The Lego Movie 2: The Second Part is an entertaining feature that had a hard act to follow in the first installment. There are some valuable lessons her for kids in teamwork, being true to yourself and the dangers of trying to change others. The narrative is an empowering message to girls but the narrative and some gags do get too repetitive making it a build that feels like it's missing a key piece.

** 1/2 Out of 4.

 The Lego Movie 2: The Second Part | Mike Mitchell | Denmark / Norway/ Australia / USA | 2019 | 106 Minutes.

Tags: LEGO, Toys, Sibling Rivalry, Dystopian, Time Travel, Glitter, Wedding, Washing Machine, Dryer, Storage.

Friday, February 8, 2019

Renaissance Media Film Review - The Prodigy

Where do our souls go after we die? Is there empty nothingness? Do they go up to heaven, or could they return to earth inhabiting another being? The possibility of reincarnation is the version that is explored in The Prodigy. Serial killer Edward Scarka (Paul Fauteux) is tracked down, surrounded and killed in the middle of the night in Ohio. Just after his death in Pennsylvania Sarah (Orange is the new black's Taylor Schilling) and her husband John (Peter Mooney) welcome Miles into the world their newborn son who has red droplets of blood in the same locations as where the bullets pierced Scarka's body.

Miles development is advanced landing in a gifted school where violent behaviour begins. The family reaches out to reincarnation specialist Dr. Arthur Jacobson (Colm Feore) who fills in a lot of the plot points on the subject concluding that Miles and the serial killers' soul are battling and now that he is eight Scarka could gain total control.

Director Nicholas McCarthy alongside writer Jeff Buhler bring a fresh spin on the demonic child to the screen. There is no ancient spirit throwing slime at a priest who battles back with holy water. Instead, a sadistic ritualistic killer is battling for Miles body refusing to leave the earth until he can complete one piece of unfinished business. Joseph Bishara's score also helps to build the tension and the adults are smartly written avoiding seeming to do what a reasonable person would at each step of the progression.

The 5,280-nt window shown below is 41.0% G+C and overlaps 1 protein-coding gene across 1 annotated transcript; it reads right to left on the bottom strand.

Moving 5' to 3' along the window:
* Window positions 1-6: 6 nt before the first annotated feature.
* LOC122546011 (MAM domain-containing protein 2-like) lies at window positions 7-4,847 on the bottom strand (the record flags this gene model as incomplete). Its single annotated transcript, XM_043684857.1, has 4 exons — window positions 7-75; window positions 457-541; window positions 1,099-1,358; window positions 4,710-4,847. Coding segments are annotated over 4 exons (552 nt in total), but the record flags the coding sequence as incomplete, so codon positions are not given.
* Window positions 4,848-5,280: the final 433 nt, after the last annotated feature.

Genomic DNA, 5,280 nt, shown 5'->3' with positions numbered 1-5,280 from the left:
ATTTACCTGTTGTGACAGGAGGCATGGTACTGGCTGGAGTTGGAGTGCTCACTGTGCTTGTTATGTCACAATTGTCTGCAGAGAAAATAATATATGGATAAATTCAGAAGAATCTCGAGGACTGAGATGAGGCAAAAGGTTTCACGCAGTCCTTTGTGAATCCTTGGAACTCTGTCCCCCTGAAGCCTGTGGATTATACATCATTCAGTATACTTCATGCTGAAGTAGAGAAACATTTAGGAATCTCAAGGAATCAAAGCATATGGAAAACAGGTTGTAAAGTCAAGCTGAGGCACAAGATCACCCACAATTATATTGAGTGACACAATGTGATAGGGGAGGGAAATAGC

Taylor Schilling leads the cast at Sarah. At first, she will not believe that there is anything wrong with her gifted child but as the evidence mounts, she takes actions drifting towards the extreme in order to save her son. Peter Blume is the level headed dad John. He is first to realize that they can't handle Miles on their own at home taking steps to get him professional help. Jackson Robert Scott is effective as Miles. Working well with Paul Fautex mimicking Scarka's mannerism and playing his part in the smooth transitions in control between the two especially in one hallway scene that is the early leader for the most frightening scene of the year.

The Prodigy is an original entry into the possessed child horror genre.  Reincarnation is the vehicle here following a serial killer's soul jump to a newborn biding its time as the child develops to the point that he can use this new body to complete one final task. The team of actors does not make a wrong step with the project. While the film does suffer from some issues with pacing there is enough meat here to keep the audience engaged for its full 92 minutes.

*** Out of 4.

The Prodigy | Nicholas McCarthy | Hong Kong / USA | 2019 | 92 Minutes.

Tags: Reincarnation, Serial Killer, Ritual, Calling Card, Survivor, Pregnancy, Child Birth, Manipulation, Hypnosis, Babysitter, Pipe Wrench, Garden Shears